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Are some people born creative and others not? Can you foster creativity in yourself if you feel it is lacking? Research gives us thought that this may be possible – but how?

What does it mean to be creative?
According to Tina Seelig, author of inGENIUS: A Crash Course on Creativity, “creativity is easily defined — it is the process of generating new ideas” (Smith, 2012). Tina goes on to say creativity is important in industry in a rapidly changing world.  She suggests creativity is important to stay competitive.

The generation of new ideas is important for finding new solutions to problems. She suggests that “true creativity requires the ability to break new ground, which requires significant effort. ”

Is it just effort or an innate ability?

The neuroscience of creativity
Neuroscientists have found people who produce more creative ideas use different parts of their brains differently. According to Roger Beaty, a Postdoctoral Fellow in Cognitive Neuroscience at Harvard University, there are three different parts of our brains engaged in the creative process: the default, salience, and executive networks.

Three different brain systems

  • Default network
    This is the part of the brain engaged in spontaneous thinking. That is the daydreaming, imagining and general mind-wandering activity. This is what we use when generating new ideas and brainstorming to come up with possible solutions to problems.
  • Executive network
    This is the part of the brain that focuses thoughts and controls them. It is suggested it is where ideas are evaluated and their utility assessed and amended to fit the goal.
  • Salience network
    This acts as a switching mechanism. It enables the brain to alternate between the default network generating ideas and the executive network evaluating them.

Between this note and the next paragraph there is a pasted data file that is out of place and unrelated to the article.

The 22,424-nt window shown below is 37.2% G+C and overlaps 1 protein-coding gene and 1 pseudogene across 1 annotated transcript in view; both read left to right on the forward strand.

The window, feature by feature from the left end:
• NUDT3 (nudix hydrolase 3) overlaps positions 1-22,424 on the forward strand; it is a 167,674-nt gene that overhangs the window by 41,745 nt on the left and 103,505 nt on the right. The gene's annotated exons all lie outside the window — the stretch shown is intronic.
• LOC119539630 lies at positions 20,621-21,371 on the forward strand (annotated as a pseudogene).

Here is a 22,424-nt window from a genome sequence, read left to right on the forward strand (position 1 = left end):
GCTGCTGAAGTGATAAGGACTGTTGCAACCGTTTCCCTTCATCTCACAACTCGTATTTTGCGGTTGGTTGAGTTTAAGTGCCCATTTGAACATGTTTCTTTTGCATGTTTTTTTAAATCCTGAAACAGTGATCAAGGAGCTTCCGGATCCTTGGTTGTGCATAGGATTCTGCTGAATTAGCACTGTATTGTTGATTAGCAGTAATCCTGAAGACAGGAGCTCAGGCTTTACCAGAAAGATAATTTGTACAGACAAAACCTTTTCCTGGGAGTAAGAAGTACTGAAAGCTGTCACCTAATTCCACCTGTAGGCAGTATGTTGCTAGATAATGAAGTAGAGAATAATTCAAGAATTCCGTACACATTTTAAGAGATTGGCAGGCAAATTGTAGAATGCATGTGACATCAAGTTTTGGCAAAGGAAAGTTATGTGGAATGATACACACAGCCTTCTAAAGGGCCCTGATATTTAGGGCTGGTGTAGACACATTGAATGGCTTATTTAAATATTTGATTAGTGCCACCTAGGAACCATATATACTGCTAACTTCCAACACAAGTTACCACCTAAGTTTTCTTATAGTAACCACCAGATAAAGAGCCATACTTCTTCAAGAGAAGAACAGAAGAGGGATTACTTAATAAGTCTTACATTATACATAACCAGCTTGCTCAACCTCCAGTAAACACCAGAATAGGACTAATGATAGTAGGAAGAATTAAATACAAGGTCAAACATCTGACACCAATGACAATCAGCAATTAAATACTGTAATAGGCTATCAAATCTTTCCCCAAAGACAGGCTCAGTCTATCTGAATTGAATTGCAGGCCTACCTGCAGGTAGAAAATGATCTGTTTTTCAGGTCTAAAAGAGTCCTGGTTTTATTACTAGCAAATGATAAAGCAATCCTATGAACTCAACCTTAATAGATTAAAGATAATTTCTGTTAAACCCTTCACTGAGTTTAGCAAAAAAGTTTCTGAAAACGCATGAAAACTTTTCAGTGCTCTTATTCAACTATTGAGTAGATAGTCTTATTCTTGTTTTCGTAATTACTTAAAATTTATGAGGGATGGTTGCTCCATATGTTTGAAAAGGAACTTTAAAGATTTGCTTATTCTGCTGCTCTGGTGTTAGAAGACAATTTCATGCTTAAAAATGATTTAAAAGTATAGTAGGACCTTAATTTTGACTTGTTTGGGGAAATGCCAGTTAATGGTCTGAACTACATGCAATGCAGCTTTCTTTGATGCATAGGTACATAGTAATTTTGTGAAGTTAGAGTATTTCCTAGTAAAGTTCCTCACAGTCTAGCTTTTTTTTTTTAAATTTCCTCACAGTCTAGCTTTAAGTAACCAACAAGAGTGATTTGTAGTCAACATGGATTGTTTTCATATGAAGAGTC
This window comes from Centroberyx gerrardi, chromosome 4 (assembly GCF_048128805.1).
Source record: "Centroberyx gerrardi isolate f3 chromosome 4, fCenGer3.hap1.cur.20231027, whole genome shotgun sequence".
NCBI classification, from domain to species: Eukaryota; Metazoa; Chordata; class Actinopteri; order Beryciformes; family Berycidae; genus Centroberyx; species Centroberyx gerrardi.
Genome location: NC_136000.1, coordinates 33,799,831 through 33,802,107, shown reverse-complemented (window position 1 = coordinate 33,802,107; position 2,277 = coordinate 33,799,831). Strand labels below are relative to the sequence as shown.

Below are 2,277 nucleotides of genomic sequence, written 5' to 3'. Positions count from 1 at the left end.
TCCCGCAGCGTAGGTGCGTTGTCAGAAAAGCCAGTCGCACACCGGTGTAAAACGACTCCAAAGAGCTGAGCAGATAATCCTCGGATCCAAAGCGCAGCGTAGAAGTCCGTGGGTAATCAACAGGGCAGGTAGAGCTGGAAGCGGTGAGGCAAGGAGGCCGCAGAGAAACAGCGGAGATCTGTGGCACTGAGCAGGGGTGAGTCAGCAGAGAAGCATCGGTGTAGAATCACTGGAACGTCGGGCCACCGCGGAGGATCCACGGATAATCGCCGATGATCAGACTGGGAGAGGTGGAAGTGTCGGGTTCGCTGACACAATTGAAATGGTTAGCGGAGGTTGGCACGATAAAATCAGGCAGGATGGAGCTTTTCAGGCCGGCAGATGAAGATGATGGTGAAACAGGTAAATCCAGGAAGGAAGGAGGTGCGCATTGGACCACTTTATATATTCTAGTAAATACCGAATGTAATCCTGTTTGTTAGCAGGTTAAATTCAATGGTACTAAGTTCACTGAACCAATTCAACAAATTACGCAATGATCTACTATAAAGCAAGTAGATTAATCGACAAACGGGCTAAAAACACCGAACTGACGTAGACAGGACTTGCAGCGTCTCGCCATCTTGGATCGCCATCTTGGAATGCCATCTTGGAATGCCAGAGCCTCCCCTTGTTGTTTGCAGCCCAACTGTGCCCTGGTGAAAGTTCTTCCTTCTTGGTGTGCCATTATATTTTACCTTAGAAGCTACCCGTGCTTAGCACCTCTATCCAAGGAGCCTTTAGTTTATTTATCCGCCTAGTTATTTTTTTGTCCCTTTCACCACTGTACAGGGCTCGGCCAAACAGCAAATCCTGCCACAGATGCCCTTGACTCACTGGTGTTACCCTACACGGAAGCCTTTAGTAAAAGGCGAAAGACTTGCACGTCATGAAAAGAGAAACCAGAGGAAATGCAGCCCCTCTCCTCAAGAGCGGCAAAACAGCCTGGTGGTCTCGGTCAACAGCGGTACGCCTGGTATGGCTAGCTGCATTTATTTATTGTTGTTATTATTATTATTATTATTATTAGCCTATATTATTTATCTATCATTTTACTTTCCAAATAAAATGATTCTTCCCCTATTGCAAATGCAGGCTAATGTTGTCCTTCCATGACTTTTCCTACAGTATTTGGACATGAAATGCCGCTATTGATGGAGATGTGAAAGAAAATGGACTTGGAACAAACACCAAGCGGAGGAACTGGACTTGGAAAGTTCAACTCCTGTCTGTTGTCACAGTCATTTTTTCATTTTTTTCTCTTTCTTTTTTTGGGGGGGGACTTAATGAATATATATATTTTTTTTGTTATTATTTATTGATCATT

(Briggs, 2018)

These three brain systems don’t get activated at the same time. The default network and executive network are usually asynchronous. That is, unless you are a more creative person. Creative people are better able to “co-activate” these systems. That means people who are able to manage these dual networks functioning simultaneously ie the ability to let the mind wander and reign it in may be the key to creativity.

Can this be learned?
Seelig suggests that creativity can be facilitated. People can learn tools and techniques for looking at problems from different angles. Combining this with the awareness for the different ways of thinking would suggest that learning to be flexible in the way we think is critical. 

These ideas are not new. Edward De Bono’s 6 Thinking Hats is one approach to developing thinking flexibility and adopting different perspectives or angles on problems. What these sorts of approaches do is help bring a consciousness to the process.

It will be interesting to see what further research reveals about the “switching” mechanism of the salience network and how this can facilitate the creative process.




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